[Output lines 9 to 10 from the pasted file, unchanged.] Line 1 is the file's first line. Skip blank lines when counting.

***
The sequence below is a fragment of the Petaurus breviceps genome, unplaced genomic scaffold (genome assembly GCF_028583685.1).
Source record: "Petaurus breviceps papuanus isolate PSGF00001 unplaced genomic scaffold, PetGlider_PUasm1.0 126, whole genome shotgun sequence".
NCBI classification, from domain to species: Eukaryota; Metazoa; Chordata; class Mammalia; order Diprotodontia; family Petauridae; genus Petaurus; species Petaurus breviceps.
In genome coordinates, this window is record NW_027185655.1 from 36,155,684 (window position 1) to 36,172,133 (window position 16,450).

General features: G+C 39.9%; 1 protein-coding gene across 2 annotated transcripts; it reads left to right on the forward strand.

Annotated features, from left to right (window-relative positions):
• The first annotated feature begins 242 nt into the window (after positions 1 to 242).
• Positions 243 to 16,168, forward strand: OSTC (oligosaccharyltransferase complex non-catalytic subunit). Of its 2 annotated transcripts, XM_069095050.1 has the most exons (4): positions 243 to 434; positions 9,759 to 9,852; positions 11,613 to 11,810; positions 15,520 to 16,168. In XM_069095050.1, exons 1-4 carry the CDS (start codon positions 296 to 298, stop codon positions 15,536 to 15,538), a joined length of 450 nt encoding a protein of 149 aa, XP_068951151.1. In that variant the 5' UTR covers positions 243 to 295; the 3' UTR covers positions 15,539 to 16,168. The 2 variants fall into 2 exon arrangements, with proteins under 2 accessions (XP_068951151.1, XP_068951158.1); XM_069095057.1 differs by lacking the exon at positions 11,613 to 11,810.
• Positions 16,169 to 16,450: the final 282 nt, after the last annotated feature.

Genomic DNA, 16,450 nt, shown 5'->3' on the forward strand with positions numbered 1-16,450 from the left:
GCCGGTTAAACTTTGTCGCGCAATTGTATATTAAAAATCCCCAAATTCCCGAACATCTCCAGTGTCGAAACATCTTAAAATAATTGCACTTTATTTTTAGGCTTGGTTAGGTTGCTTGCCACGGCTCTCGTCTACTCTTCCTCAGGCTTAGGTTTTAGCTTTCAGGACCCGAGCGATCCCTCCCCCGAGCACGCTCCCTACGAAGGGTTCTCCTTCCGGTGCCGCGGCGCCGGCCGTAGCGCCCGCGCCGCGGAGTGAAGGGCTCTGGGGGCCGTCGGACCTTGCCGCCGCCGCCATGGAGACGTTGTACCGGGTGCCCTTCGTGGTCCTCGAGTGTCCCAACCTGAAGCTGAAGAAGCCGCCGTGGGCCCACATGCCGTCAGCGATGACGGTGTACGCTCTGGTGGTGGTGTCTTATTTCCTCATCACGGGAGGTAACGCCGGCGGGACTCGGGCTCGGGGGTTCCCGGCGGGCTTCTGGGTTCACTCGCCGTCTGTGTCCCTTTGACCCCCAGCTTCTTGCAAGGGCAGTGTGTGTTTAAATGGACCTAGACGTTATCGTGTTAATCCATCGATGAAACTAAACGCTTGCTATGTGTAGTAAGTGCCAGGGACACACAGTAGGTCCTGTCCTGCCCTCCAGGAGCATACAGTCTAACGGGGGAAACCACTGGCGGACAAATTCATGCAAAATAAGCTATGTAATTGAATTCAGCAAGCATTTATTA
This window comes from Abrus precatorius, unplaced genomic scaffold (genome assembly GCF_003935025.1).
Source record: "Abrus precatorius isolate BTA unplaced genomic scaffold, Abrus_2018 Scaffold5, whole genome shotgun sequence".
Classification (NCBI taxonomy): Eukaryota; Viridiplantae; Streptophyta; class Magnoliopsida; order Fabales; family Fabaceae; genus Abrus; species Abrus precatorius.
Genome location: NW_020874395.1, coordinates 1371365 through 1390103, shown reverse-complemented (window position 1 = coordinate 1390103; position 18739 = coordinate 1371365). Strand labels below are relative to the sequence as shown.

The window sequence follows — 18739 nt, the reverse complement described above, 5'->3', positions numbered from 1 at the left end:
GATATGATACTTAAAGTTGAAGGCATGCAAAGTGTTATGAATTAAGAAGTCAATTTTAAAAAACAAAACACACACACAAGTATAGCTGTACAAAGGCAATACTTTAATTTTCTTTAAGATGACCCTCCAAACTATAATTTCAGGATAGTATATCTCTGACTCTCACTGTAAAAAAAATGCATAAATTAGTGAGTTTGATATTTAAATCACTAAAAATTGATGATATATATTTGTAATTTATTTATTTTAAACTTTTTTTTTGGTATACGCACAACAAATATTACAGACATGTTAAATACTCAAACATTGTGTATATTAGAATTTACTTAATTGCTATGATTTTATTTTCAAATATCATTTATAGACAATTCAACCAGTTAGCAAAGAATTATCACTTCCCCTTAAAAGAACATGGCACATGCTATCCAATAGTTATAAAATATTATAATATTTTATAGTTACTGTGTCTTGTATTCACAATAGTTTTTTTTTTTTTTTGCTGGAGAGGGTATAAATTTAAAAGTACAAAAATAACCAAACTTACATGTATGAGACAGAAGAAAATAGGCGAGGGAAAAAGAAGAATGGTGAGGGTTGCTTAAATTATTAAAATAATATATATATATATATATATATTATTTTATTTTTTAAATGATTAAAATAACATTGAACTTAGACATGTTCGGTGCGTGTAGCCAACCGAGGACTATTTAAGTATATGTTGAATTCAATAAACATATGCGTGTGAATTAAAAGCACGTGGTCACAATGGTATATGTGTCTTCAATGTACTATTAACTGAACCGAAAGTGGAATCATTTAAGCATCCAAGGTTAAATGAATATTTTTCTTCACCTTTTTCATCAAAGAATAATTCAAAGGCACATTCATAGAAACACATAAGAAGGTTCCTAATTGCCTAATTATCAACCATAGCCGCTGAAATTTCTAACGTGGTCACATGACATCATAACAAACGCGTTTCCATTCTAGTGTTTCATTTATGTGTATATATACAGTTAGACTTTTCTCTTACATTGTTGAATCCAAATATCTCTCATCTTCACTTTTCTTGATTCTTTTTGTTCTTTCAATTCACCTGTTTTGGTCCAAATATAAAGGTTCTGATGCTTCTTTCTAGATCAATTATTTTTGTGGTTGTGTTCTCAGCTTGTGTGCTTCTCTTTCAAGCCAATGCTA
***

• Positions 16,169 to 16,450: the final 282 nt, after the last annotated feature.

Genomic DNA, 16,450 nt, shown 5'->3' on the forward strand with positions numbered 1-16,450 from the left: